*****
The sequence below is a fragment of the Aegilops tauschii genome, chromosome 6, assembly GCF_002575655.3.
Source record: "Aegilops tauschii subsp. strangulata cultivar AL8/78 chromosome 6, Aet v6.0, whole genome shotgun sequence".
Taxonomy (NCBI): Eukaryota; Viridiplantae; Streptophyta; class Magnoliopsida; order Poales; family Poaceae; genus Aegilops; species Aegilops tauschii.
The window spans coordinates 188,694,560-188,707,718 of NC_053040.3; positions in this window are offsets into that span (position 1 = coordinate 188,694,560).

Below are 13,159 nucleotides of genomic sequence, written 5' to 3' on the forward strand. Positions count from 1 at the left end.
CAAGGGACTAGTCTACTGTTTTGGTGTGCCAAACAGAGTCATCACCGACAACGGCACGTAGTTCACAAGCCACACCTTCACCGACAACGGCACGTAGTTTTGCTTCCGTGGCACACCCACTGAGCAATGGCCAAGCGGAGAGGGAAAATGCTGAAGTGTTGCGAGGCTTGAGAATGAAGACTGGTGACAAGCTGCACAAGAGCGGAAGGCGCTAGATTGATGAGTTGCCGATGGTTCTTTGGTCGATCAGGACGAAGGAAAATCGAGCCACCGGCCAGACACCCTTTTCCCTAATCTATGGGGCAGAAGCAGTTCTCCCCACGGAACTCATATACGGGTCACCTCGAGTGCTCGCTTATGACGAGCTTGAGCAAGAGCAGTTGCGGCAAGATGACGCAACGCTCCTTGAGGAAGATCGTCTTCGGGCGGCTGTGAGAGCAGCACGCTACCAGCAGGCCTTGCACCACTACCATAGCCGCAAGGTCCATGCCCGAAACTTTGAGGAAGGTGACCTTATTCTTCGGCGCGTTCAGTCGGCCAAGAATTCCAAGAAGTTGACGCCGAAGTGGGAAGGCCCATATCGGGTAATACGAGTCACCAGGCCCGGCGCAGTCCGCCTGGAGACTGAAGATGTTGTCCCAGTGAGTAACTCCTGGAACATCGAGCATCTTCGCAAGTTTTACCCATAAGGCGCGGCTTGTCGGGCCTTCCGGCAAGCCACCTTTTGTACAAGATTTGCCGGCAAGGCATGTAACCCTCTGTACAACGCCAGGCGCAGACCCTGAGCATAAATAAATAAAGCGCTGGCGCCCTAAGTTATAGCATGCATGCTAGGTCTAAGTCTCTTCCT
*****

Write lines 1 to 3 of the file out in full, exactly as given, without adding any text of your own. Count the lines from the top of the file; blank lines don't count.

The sequence below is a fragment of the Aegilops tauschii genome, chromosome 6, assembly GCF_002575655.3.
Source record: "Aegilops tauschii subsp. strangulata cultivar AL8/78 chromosome 6, Aet v6.0, whole genome shotgun sequence".
Taxonomy (NCBI): Eukaryota; Viridiplantae; Streptophyta; class Magnoliopsida; order Poales; family Poaceae; genus Aegilops; species Aegilops tauschii.